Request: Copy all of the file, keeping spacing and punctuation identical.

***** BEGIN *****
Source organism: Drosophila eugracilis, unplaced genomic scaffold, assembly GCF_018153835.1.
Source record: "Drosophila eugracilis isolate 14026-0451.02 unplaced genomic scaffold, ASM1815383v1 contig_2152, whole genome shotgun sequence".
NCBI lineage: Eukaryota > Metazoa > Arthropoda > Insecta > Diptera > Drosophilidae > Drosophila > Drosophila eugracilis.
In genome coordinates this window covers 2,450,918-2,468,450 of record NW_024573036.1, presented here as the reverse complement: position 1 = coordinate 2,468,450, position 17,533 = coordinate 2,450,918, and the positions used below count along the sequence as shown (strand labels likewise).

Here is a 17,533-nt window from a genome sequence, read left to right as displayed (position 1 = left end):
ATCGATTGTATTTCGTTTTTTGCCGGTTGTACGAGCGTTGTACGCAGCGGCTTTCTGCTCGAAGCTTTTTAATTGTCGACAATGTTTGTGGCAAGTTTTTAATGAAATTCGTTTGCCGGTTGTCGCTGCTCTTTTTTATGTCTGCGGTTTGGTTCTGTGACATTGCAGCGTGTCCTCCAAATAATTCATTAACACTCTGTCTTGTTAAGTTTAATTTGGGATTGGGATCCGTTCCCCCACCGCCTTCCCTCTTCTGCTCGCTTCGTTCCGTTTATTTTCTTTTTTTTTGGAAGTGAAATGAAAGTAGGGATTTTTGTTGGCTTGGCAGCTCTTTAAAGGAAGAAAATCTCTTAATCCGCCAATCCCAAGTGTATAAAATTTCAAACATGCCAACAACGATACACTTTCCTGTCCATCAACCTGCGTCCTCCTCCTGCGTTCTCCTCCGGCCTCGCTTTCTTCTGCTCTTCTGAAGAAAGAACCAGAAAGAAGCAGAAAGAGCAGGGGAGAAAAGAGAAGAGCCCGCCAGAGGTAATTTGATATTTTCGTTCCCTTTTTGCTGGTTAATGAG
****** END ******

Source organism: Drosophila eugracilis, unplaced genomic scaffold, assembly GCF_018153835.1.
Source record: "Drosophila eugracilis isolate 14026-0451.02 unplaced genomic scaffold, ASM1815383v1 contig_2152, whole genome shotgun sequence".
NCBI lineage: Eukaryota > Metazoa > Arthropoda > Insecta > Diptera > Drosophilidae > Drosophila > Drosophila eugracilis.
In genome coordinates this window covers 2,450,918-2,468,450 of record NW_024573036.1, presented here as the reverse complement: position 1 = coordinate 2,468,450, position 17,533 = coordinate 2,450,918, and the positions used below count along the sequence as shown (strand labels likewise).

Here is a 17,533-nt window from a genome sequence, read left to right as displayed (position 1 = left end):
ATCGATTGTATTTCGTTTTTTGCCGGTTGTACGAGCGTTGTACGCAGCGGCTTTCTGCTCGAAGCTTTTTAATTGTCGACAATGTTTGTGGCAAGTTTTTAATGAAATTCGTTTGCCGGTTGTCGCTGCTCTTTTTTATGTCTGCGGTTTGGTTCTGTGACATTGCAGCGTGTCCTCCAAATAATTCATTAACACTCTGTCTTGTTAAGTTTAATTTGGGATTGGGATCCGTTCCCCCACCGCCTTCCCTCTTCTGCTCGCTTCGTTCCGTTTATTTTCTTTTTTTTTGGAAGTGAAATGAAAGTAGGGATTTTTGTTGGCTTGGCAGCTCTTTAAAGGAAGAAAATCTCTTAATCCGCCAATCCCAAGTGTATAAAATTTCAAACATGCCAACAACGATACACTTTCCTGTCCATCAACCTGCGTCCTCCTCCTGCGTTCTCCTCCGGCCTCGCTTTCTTCTGCTCTTCTGAAGAAAGAACCAGAAAGAAGCAGAAAGAGCAGGGGAGAAAAGAGAAGAGCCCGCCAGAGGTAATTTGATATTTTCGTTCCCTTTTTGCTGGTTAATGAG